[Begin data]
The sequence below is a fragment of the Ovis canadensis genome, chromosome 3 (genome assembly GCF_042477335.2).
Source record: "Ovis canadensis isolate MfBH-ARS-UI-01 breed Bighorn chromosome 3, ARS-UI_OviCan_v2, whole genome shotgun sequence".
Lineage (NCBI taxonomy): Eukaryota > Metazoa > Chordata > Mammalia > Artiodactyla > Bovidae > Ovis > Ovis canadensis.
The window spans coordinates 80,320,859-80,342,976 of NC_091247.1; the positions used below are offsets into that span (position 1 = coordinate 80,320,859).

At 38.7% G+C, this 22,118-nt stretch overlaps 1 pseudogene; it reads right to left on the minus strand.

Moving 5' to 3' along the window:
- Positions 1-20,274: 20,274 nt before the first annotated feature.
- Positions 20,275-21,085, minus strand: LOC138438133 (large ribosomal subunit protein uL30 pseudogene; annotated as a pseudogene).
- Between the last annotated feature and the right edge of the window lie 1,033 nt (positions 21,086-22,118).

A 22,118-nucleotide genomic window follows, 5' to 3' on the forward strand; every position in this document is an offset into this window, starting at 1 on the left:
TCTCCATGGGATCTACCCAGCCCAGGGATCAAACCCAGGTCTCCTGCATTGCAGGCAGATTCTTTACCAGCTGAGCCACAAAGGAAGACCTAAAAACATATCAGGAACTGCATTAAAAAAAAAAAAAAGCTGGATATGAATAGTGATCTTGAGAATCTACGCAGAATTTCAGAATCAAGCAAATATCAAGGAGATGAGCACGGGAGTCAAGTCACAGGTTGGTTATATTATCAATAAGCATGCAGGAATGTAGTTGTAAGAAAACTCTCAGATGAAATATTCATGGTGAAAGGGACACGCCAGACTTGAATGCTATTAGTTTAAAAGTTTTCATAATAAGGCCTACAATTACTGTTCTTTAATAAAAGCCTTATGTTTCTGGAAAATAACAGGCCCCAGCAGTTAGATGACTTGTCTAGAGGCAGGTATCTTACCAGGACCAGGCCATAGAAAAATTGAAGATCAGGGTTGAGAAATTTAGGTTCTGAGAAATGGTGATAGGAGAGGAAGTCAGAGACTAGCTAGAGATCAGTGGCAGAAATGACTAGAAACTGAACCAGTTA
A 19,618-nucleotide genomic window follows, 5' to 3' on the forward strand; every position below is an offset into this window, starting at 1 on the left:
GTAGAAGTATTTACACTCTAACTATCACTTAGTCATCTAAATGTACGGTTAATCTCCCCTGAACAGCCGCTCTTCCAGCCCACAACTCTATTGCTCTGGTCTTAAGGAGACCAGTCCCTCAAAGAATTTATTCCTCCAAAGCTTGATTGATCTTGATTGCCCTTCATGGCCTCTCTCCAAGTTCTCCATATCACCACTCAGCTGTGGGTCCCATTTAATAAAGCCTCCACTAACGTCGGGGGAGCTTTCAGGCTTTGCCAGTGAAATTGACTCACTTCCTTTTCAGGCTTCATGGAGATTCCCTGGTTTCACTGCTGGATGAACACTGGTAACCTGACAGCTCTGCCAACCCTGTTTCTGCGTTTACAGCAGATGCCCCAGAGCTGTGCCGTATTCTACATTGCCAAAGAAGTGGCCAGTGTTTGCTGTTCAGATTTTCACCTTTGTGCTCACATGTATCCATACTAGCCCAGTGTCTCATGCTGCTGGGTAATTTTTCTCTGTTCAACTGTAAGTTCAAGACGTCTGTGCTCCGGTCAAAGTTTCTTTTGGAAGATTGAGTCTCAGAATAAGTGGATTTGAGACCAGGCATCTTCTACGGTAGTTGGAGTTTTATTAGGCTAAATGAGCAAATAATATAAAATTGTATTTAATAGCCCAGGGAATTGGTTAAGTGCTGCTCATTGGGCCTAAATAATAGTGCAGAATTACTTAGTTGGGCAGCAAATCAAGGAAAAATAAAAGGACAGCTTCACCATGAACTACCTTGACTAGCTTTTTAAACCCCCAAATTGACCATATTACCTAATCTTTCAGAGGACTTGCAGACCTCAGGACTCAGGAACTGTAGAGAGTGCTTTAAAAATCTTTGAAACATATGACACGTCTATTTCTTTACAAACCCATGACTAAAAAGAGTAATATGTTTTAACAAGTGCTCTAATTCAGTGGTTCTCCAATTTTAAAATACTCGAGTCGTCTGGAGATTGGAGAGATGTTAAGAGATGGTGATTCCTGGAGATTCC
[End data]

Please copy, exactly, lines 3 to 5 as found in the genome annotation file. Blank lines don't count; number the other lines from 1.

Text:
Lineage (NCBI taxonomy): Eukaryota > Metazoa > Chordata > Mammalia > Artiodactyla > Bovidae > Ovis > Ovis canadensis.
The window spans coordinates 80,320,859-80,342,976 of NC_091247.1; the positions used below are offsets into that span (position 1 = coordinate 80,320,859).

At 38.7% G+C, this 22,118-nt stretch overlaps 1 pseudogene; it reads right to left on the minus strand.